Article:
Cities have long been targets of military strategy in the history of war. This case study does not, to its added merit, dwell too much on the strategic importance of Budapest. However, from very early on, the author ably demonstrates the political motivations of both Hitler and Stalin with respect to Budapest. For the former, Budapest was a pawn city meant “to halt and retard the Russian advance toward Vienna as much as possible” (p. xxii). For this reason, he cared little about what happened to it –if it this involved its destruction, so be it. He was, after all, fighting for time even if it would cost him men (p.181). Stalin on the other hand, saw it not only in terms of logical, strategic and geographic terms in his prized bid of Soviet Russia’s westward campaign towards the heart of Nazi Germany –Berlin- but also broader and farsighted political calculations. The future of Eastern Europe was uppermost on his mind: in this regard he was well ahead of his western counterparts –Britain and United States. In many ways, for Stalin, what would later come to be referred to as the Cold War, was (already) on. He wanted to gain as much of Eastern Europe as his military victories (“for the allies”) could muster. The komintern Bolshevik project was (still) on with a tinge of old imperial intentions of the Soviet Union. However, this is not what The Siege of Budapest is really about.

Overall, one cannot fail to appreciate the author’s rendition of this multifaceted urban debacle, and its accompanying Hungarian political complexities and violent racial peculiarities. The most poignant point it makes is the effect or impact of confined combat. Simply put, cities are not exactly meant or made for intense physical conflagration. In most cases, they are human abodes –and in the case of Budapest, in the thick of things between October 1944 and January 1945, were at least eight-hundred thousand people. They were trapped in a confined and tight urban landscape and “at the mercy of …fighter planes like mice…. Imagine the logjam in front of …vehicles …narrow winding streets, close-quarter fighting ….” (p. 151). Yet, the city was subjected a sky barrage of bombs that lasted between seven and ten hours daily for three days (p. 124). This was augmented by “extremely intensive artillery, mortar, and antitank fire and …waves of fighter aircraft ….” (p.169). As a result, nearly a million people would take refuge in overcrowded cellars some of which received direct hits, killing their occupants. When the German break-out began in the early days of February, some of these civilians formed huge crowds trying to flee the city –attempts that came to a bloody end. They came under mortar fire in the narrow street lanes: masses of humanity were under gun blasts that resulted in mountains of dead people (pp. 210-212). Mothers pushing baby carriages, old people and other civilians surging out of buildings “like meat squeezed from a sausage machine” were slaughtered (pp.215-216, 231). One of the city squares, Szell was hell: the dead and wounded were lying in every doorway and in the street (p.216).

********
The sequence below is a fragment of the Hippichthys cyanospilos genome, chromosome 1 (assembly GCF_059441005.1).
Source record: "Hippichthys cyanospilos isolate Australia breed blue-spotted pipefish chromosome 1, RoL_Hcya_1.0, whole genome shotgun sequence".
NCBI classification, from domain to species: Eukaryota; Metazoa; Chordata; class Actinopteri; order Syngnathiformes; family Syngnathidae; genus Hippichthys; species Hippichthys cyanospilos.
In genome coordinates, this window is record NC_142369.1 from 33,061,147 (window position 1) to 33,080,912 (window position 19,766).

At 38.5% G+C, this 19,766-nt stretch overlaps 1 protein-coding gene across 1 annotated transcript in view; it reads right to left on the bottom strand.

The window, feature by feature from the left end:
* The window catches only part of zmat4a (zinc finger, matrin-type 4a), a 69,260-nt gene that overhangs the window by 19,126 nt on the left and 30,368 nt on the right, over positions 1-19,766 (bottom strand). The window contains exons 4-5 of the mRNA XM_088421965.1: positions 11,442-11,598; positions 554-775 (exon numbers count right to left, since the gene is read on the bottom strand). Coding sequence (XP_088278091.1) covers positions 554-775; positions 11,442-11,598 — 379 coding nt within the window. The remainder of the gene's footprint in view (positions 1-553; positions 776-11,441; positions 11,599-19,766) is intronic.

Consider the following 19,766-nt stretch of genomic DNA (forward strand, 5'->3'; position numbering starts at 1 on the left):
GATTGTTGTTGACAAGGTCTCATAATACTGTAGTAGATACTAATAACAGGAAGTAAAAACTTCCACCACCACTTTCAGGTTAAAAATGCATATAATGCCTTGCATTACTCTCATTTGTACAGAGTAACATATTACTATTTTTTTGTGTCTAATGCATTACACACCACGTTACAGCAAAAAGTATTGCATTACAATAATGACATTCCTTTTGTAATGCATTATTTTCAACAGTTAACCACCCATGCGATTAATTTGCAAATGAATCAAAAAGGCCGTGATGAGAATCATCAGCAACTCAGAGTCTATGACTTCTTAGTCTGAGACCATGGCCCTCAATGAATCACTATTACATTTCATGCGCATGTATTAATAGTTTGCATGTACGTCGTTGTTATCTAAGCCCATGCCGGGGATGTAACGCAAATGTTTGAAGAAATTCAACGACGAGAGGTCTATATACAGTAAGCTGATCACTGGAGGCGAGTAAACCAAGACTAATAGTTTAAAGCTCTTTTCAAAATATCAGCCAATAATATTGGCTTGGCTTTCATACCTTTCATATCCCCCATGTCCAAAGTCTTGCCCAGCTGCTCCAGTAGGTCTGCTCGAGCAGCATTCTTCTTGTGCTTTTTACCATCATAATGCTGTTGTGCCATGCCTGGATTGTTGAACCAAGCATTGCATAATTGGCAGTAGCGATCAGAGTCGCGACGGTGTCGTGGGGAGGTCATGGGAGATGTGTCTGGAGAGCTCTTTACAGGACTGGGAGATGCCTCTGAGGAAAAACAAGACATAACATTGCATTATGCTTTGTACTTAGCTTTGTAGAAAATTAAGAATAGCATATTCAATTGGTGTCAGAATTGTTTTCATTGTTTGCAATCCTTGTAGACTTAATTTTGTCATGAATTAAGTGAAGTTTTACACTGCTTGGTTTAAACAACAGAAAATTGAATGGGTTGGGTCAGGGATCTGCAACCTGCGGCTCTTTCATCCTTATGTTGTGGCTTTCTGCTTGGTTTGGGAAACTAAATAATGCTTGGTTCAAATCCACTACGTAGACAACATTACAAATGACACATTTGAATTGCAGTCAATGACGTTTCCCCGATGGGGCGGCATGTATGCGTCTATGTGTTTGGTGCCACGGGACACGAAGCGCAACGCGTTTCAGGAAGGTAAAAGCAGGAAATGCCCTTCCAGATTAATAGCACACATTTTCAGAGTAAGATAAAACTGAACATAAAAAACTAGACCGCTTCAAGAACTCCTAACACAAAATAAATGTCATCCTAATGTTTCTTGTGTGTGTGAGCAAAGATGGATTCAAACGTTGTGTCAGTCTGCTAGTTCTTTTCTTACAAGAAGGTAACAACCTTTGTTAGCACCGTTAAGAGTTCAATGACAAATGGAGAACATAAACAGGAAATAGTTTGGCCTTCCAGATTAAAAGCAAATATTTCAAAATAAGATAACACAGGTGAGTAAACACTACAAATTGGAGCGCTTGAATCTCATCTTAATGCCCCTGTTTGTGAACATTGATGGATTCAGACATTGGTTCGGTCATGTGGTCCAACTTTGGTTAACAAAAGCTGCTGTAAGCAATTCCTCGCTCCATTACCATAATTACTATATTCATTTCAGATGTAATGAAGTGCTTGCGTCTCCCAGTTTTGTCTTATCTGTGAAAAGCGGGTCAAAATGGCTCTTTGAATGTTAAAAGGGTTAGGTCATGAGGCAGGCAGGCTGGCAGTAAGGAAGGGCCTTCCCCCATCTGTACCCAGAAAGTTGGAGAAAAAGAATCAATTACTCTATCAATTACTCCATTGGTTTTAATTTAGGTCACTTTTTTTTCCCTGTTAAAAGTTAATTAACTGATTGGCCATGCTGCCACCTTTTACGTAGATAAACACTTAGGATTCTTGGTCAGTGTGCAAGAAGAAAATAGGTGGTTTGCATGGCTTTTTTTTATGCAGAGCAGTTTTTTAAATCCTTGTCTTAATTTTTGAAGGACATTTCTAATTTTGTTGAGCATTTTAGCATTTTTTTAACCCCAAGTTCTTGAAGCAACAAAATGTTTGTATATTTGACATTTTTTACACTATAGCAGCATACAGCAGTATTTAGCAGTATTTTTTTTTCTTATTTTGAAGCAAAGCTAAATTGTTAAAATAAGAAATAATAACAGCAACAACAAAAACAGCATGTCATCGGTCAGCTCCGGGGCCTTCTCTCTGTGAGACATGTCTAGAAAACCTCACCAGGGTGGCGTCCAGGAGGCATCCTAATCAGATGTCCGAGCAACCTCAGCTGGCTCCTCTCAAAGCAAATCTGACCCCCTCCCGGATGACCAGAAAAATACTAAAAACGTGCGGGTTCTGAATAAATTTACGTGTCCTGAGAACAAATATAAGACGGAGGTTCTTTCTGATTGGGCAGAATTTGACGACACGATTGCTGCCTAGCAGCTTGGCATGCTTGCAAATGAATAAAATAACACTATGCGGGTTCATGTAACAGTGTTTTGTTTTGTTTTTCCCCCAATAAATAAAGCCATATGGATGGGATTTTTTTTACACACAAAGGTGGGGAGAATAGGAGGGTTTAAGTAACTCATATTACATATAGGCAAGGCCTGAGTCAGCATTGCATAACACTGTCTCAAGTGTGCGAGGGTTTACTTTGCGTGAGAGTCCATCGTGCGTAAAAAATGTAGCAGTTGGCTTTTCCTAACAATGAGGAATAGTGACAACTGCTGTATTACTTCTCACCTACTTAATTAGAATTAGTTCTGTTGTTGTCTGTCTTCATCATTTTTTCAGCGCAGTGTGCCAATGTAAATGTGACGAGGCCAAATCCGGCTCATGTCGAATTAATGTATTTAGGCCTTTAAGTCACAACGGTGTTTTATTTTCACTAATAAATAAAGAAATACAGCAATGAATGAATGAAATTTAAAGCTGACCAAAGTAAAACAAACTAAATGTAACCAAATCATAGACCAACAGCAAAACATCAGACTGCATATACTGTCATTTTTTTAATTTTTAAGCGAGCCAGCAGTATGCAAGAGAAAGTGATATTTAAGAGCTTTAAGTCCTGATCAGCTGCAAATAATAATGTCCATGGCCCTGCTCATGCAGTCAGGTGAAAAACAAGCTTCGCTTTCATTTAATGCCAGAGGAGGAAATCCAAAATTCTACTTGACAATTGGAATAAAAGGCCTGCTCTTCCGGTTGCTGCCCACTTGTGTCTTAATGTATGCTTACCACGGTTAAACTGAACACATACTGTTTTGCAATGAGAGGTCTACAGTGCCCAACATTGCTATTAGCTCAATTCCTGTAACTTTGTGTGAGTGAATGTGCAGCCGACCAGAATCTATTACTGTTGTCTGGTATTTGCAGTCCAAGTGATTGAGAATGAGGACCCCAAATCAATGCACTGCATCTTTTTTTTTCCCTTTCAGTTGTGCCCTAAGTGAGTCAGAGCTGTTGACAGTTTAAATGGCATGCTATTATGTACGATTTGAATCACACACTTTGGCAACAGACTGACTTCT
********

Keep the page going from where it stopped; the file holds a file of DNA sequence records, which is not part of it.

It is not surprising that the words chosen by one of the author’s informants correspond with the descriptions of Cochet (2008) and Sheehan (2008) that paint World War I as a total war. Indeed, these three works suggest that the mere fact that modern war technology targeted human bodies indicates that the twentieth century had ushered unprecedented carnage. Mechanized violence meant the blowing of bodies to pieces leaving one armed or one legged human wrecks, disfigured by wounds (p. 278). According to Ungváry, the effect of unmitigated urban violence in Budapest reached apocalyptic proportions. “…Mountains of bodies, human remains carved up by …tanks” lay in the streets. Paving stones were covered in blood and pieces of flesh. City squares had bodies piled up in pyres several metres high (p. 255). The Siege of Budapest also corresponds with the description of the Great War as total war with regard to the impact of this destructive military force on the environment: the author notes how this conflict left incredible destruction of the urban landscape. With regard to physical landmarks, one could only guess at streets –“this was the corner house with the Florian Café, this is the street where I once lived –no trace of the building –this pile of rubble at the corner of Statisztika Street and Margit Boulevard was a five-story block with many apartments and a café a few days ago ….” (p. 283). Such descriptions of war in Budapest told first hand by people who experienced it lend credibility to the assertion that the city experienced total war. Ungváry, of course, does not pointedly say this: however, he does note that the siege and the break-out can be appreciated only against the background of total-war psychosis (pp. 122 & 255).